The rise of globalisation and the 24/7 economy are fuelling demands for people to work long hours and weekends. But what’s the evidence about how these ways of working link with depression? Gill Weston and colleagues from the International Centre for Lifecourse Studies in Society and Health at UCL and Queen Mary University of London found such working conditions are linked to poorer mental health in women.
Across the globe, the effects of overwork are becoming apparent. In eastern Asian countries the risk of death due to overwork has increased. In the UK, work-related stress accounts for millions of lost working days every year.
Within the EU, a significant proportion of people have to work unsociable hours – with nearly a quarter working most Saturdays and a third working at least one Sunday a month. But despite this, there isn’t much clear evidence about the links between work patterns and mental health.
Some studies have found a connection between unsociable work patterns and depression. But many of the studies only focused on men, some only looked at specific types of worker or workplaces and few took account of work conditions such as whether workers had any control over how fast they worked.
To address these gaps, we set out to look for links between long or irregular hours and depression using a large nationally representative sample of working men and women in the UK. We particularly wanted to look at whether there were differences between men and women because research has shown that work is organised, experienced and rewarded differently for men and women, and because men and women react differently to overwork and time pressure.
We used data from Understanding Society, which surveys people living in 40,000 households across the UK. In particular we focused on information about working hours, weekend working and working conditions collected from 11,215 working men and 12,188 working women between 2010 and 2012. They had completed a questionnaire designed to study levels of psychological distress.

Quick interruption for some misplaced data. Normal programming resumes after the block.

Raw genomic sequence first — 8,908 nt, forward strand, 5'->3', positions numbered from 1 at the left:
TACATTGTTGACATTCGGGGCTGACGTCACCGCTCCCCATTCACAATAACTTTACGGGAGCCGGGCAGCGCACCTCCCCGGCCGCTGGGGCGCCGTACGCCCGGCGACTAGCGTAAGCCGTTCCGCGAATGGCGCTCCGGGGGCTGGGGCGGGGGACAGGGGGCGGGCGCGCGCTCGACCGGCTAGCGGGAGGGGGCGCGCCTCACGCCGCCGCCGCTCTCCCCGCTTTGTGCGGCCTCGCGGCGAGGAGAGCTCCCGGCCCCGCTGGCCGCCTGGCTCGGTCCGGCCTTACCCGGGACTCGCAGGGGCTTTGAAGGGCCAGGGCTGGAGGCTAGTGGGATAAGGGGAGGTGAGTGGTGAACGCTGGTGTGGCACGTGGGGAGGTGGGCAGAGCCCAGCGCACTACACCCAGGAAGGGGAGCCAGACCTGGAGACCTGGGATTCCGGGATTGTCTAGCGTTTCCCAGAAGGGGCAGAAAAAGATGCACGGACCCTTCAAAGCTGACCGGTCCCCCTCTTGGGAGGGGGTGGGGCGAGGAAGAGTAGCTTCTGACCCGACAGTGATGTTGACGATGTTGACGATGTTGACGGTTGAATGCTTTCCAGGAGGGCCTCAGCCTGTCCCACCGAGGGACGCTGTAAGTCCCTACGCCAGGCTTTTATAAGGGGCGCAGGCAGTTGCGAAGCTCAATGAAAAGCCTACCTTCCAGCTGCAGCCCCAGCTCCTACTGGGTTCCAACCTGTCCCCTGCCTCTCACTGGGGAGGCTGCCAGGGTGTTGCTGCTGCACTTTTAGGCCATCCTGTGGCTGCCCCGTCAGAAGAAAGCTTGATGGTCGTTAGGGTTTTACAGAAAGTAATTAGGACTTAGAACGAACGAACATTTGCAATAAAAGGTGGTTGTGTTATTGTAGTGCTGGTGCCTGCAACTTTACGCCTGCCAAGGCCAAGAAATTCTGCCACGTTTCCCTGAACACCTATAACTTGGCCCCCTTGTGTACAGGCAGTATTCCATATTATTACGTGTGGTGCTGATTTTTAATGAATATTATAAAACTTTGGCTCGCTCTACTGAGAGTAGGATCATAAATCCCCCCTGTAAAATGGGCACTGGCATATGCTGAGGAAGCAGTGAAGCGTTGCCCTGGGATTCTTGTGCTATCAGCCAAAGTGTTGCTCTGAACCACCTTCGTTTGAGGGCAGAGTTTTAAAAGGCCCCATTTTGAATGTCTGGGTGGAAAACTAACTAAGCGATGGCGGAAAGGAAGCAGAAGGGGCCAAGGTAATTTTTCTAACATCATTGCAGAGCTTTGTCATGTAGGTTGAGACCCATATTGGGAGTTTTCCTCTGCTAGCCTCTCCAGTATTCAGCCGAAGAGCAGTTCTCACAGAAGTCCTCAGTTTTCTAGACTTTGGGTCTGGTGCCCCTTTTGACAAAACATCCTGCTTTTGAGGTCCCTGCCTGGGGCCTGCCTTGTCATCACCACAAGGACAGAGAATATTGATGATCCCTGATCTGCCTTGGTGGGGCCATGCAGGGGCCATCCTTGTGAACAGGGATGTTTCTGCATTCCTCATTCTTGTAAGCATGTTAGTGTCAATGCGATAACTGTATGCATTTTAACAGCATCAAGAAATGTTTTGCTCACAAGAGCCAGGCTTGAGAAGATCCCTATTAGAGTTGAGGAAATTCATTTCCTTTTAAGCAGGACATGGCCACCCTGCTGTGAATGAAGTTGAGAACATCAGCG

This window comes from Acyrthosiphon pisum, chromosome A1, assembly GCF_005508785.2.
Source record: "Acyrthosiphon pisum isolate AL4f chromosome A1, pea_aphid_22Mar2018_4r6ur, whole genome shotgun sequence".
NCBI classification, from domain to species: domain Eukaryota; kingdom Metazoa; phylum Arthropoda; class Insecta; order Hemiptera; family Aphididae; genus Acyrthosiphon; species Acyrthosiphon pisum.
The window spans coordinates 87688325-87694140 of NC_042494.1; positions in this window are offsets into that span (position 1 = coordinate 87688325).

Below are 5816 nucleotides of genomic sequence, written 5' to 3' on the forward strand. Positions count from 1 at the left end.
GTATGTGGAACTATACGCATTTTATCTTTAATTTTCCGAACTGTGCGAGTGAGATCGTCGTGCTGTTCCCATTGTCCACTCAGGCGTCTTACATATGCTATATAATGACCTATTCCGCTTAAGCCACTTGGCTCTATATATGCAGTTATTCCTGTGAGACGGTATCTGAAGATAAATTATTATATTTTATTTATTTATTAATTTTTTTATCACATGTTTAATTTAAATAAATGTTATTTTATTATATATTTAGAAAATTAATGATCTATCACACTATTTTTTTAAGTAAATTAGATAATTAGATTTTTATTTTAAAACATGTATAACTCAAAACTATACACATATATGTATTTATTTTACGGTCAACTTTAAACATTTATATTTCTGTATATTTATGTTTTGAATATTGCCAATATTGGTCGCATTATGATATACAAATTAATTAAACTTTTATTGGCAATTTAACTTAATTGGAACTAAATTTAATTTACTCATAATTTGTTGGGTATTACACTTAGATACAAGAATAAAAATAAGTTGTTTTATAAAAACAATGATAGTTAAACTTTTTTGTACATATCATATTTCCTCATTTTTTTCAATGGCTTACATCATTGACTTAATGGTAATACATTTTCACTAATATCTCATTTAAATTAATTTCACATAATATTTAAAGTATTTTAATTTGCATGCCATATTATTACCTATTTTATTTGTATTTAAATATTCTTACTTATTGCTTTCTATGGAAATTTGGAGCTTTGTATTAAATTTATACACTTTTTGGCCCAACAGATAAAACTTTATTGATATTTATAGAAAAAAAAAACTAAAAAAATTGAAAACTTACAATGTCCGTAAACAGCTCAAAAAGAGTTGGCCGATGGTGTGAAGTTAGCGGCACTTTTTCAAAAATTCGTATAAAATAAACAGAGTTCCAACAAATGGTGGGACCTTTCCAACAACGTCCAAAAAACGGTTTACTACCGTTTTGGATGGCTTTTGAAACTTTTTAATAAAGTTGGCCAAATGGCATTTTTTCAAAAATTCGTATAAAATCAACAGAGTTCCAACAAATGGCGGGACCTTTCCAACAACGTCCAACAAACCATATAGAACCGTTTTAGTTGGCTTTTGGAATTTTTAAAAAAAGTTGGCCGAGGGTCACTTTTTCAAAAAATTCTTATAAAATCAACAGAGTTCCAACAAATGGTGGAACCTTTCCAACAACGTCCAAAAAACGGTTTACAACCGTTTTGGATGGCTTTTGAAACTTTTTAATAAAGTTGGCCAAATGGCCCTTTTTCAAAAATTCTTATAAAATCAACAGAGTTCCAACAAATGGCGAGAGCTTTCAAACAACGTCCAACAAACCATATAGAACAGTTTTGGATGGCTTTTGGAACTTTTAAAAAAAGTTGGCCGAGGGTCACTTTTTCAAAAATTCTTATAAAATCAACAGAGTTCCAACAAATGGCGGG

Who works the most?
We found men tended to work longer hours in paid work than women, and having children affected men’s and women’s work patterns in different ways: while mothers tended to work fewer hours than women without children, fathers tended to work more hours than men without children.
Two thirds of all men worked weekends, compared with half of all women. Those who worked all or most weekends were more likely to be in low skilled work and to be less satisfied with their job and their earnings than those who only worked Monday to Friday or some weekends
Which workers have the most depressive symptoms?
Women, in general, are more likely to be depressed than men, and this was no different in our study.
Independent of their working patterns, we also found that workers with the most depressive symptoms were older, smokers, on lower incomes, in physically demanding jobs, and who were dissatisfied at work.
Are long and irregular hours linked to depression?
Taking these findings and other factors into account, when we looked at the mental health effects of work patterns on men and on women, the results were striking: while there was little or no difference in depressive symptoms between men who worked long hours and those who did not, this was not the case for women.
Those women who worked 55 hours or more per week had a higher risk of depression than women working a standard 35-40 hour week.
Similarly, weekend working showed differences for men and women. Compared to workers who only worked on weekdays, men who worked weekends also had a greater number of depressive symptoms, but only if they had little control at work or were dissatisfied with work. Whereas for women, regardless of their control or satisfaction, working most or all weekends was linked to more depressive symptoms.
Why might women suffer more than men while working these antisocial hours?
There might be a number of reasons why women might be more affected than men:
- Women who work long hours are in a minority – just four per cent of them in our sample worked 55 hours or more per week. This may place them under additional pressure.
- Women working longer hours tend to be in male-dominated occupations, and this may also contribute to stress.
- Women working weekends tend to be concentrated in low-paid service sector jobs, which have been linked to higher levels of depression.
- Many women face the additional burden of doing a larger share of domestic labour than men, leading to extensive total work hours, added time pressures or overwhelming responsibilities.
What should be done about these risks?
Our findings should encourage employers and policy-makers to think about how to reduce the burdens and increase support for women who work long or irregular hours – without restricting their ability to work when they wish to. More sympathetic working practices could bring benefits both for workers and for employers – of both sexes.
Long work hours, weekend working and depressive symptoms in men and women: Findings from a UK population-based study by Gill Weston, Afshin Zilanawala, Elizabeth Webb, Livia Carvalho, and Anne McMunn is published in the Journal of Epidemiology and Community Health, which is published by the BMJ.